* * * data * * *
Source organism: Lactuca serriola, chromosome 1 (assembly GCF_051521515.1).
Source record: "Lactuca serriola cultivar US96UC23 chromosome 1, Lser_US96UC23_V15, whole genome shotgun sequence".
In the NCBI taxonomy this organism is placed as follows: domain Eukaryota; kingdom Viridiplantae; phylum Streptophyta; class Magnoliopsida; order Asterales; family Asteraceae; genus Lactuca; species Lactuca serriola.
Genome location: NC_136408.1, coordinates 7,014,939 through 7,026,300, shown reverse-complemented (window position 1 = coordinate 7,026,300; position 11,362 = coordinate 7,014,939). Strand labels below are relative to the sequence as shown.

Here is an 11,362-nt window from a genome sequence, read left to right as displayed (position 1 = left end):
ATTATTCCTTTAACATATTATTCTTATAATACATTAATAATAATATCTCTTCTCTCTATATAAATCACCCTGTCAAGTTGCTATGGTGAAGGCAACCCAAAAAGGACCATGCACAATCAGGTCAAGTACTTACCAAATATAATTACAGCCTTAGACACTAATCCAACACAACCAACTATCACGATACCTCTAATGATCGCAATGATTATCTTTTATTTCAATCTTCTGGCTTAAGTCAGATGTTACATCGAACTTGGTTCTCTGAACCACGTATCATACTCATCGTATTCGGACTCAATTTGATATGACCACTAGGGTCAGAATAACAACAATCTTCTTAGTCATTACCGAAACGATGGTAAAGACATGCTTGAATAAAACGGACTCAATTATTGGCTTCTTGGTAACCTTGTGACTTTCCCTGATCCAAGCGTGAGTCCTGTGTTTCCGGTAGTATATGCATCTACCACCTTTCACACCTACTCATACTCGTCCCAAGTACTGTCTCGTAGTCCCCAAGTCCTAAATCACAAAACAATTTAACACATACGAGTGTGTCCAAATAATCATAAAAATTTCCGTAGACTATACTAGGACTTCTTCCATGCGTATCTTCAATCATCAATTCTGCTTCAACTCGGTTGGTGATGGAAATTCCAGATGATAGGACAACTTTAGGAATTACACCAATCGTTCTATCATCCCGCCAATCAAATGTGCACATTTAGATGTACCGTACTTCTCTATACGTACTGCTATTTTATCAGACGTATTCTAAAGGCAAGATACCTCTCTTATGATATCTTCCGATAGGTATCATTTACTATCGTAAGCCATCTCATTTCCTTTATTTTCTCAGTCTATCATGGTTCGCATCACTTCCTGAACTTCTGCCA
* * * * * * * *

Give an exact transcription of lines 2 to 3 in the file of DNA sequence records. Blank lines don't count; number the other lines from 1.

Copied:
Source record: "Lactuca serriola cultivar US96UC23 chromosome 1, Lser_US96UC23_V15, whole genome shotgun sequence".
In the NCBI taxonomy this organism is placed as follows: domain Eukaryota; kingdom Viridiplantae; phylum Streptophyta; class Magnoliopsida; order Asterales; family Asteraceae; genus Lactuca; species Lactuca serriola.